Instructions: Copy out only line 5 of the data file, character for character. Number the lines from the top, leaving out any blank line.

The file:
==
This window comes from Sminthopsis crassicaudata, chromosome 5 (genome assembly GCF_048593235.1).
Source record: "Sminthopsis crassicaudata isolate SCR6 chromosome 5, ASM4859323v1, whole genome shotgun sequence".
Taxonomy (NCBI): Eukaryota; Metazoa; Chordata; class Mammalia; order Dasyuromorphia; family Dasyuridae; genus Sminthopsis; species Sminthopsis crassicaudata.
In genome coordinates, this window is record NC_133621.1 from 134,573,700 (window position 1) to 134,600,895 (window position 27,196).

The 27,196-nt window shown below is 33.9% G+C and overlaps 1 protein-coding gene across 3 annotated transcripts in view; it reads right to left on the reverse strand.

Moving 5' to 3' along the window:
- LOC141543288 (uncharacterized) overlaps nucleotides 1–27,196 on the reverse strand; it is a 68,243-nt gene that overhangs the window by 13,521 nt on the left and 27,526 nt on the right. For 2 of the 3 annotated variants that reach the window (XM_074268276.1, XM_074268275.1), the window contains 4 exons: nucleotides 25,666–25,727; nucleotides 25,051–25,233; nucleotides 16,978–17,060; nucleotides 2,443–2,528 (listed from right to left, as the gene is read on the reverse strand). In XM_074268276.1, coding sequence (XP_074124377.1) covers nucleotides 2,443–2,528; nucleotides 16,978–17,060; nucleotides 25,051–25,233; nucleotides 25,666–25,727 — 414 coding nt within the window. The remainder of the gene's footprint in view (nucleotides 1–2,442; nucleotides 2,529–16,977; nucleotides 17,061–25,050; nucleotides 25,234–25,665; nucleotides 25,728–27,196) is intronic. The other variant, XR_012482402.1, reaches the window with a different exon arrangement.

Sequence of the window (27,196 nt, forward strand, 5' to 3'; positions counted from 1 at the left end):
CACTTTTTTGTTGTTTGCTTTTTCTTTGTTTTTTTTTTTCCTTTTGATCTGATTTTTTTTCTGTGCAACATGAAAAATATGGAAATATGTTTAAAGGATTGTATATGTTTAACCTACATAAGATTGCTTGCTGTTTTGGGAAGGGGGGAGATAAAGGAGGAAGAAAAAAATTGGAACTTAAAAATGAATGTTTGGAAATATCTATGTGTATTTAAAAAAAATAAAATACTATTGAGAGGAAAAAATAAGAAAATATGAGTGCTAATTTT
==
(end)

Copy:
The 27,196-nt window shown below is 33.9% G+C and overlaps 1 protein-coding gene across 3 annotated transcripts in view; it reads right to left on the reverse strand.